e. Estimates of capital or start up costs and costs of operation, maintenance, and purchase of services to provide information.

Proposal To Approve Under OMB Delegated Authority the Extension for Three Years, Without Revision, of the Following Report

Report title: Basel II Interagency Pillar 2 Supervisory Guidance.

Agency form number: FR 4199.

OMB control number: 7100-0320.

Frequency: Annual.

Reporters: State member banks, bank holding companies (BHCs).

Estimated annual reporting hours: 5,460.

Estimated average hours per response: 420.

Number of respondents: 13.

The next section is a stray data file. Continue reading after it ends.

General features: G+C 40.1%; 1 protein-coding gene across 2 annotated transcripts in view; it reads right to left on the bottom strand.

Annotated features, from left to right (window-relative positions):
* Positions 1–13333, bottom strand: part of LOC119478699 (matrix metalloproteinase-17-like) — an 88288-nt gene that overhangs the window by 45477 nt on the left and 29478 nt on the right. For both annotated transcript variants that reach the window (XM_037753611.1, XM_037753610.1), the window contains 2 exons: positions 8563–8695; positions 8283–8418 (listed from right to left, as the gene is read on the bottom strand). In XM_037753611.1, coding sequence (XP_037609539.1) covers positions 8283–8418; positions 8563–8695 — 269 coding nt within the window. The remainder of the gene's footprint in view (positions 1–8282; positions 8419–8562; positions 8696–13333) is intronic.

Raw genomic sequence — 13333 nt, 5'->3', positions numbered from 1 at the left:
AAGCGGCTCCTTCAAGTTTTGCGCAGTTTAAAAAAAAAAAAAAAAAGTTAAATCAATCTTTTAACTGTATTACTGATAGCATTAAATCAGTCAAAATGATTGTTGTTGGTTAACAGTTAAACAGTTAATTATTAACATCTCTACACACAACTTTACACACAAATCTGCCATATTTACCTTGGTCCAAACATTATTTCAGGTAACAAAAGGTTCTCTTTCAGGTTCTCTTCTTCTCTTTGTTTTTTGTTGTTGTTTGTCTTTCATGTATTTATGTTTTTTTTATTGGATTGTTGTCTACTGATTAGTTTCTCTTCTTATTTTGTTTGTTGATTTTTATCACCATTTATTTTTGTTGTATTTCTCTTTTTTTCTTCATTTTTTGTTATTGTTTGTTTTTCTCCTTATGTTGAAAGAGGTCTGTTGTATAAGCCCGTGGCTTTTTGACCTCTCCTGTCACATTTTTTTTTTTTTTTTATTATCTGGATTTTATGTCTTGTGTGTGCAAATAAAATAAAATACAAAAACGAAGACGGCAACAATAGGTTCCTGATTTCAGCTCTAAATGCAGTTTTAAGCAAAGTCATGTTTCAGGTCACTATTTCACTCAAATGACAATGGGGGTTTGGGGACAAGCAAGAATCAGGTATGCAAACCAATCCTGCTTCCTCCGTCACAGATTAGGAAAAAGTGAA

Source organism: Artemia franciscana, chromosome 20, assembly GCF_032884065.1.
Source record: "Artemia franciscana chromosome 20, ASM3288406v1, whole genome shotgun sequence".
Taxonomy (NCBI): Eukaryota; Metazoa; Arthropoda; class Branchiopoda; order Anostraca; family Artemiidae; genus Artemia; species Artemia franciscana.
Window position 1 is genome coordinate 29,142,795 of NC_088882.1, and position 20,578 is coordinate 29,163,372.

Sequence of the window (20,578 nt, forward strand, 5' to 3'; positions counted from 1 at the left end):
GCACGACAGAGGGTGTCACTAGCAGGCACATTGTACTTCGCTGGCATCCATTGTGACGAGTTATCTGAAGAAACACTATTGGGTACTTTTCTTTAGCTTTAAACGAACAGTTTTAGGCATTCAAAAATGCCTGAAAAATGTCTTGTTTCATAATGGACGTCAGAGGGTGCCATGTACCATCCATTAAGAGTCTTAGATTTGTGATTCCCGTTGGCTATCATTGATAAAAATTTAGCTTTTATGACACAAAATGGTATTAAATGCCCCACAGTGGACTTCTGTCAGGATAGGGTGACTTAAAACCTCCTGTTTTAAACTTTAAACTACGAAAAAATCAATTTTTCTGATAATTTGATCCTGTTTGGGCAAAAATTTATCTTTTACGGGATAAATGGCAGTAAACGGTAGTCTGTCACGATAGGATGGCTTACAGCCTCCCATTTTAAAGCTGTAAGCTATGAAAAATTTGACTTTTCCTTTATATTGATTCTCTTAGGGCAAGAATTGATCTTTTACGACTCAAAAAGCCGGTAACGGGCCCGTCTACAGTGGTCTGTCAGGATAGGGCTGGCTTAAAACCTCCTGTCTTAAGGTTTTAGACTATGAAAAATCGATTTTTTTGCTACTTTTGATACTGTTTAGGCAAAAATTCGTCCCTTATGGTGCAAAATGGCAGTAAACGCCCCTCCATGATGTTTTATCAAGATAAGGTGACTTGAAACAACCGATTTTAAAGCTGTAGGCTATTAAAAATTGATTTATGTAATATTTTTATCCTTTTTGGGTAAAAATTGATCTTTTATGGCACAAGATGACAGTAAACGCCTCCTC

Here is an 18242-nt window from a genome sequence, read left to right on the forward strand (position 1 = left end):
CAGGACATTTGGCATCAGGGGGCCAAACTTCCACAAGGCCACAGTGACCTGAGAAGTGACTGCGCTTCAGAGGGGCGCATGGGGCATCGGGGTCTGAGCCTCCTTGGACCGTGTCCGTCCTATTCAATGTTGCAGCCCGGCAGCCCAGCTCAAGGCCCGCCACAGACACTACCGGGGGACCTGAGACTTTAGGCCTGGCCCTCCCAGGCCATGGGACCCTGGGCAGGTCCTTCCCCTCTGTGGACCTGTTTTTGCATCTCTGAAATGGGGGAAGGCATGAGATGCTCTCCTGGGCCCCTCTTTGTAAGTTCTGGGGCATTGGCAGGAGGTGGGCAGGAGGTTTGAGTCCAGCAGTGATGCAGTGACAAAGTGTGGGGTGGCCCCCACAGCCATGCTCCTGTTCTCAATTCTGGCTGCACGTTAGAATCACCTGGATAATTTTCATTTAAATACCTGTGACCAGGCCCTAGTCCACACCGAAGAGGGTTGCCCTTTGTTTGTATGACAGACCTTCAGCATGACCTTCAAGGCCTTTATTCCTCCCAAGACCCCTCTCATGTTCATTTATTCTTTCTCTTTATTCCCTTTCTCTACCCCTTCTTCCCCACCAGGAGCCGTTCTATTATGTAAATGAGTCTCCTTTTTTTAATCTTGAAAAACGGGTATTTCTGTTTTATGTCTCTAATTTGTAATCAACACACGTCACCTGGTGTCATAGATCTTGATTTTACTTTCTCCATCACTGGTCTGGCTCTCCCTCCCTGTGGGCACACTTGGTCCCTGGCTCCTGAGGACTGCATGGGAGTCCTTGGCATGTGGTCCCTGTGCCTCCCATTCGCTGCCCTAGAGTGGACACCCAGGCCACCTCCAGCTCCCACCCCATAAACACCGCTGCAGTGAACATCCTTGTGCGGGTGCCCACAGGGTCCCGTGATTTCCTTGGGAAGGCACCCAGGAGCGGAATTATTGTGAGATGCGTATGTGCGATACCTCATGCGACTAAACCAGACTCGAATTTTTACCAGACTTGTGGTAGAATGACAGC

General description of report: The Board's Legal Division has determined that the FR 4199 is authorized by section 9(6) of the Federal Reserve Act and section 5 of the Bank Holding Company Act. Section 9(6) of the Federal Reserve Act requires state member banks to “comply with the reserve and capital requirements of this chapter” and to make reports of condition “in such form” and “contain[ing] such information” as the Board may require (12 U.S.C. 324). Section 5 of the Bank Holding Company Act authorizes the Board to “issue regulations and orders relating to the capital requirement for bank holding companies” and requires BHCs to “keep the Board informed as to [their] financial condition, systems for monitoring and controlling financial and operating risks . . .” (12 U.S.C. 1844 (b) & (c)). Because the recordkeeping requirements are contained within guidance (and not a statute or regulation), they are voluntary. Because the FR 4199 recordkeeping requirements require that banks and BHCs retain their own records, the Freedom of Information Act (FOIA) would only be implicated if the Federal Reserve's examiners retained a copy of the records as part of an examination or supervision of a bank or BHC. However, records obtained as a part of an examination or supervision of a bank or BHC are exempt from disclosure under FOIA exemption (b)(8), for examination material (5 U.S.C. 552(b)(8)). In addition, the records may also be exempt under (b)(4), which exempts from disclosure “trade secrets and commercial or financial information obtained from a person and privileged or confidential,” and under (b)(6) for non-public personal information regarding owners, shareholders, directors, officers or employees if the disclosure would “constitute a clearly unwarranted invasion of personal privacy” (5 U.S.C. 552(b)(4) and (b)(6)).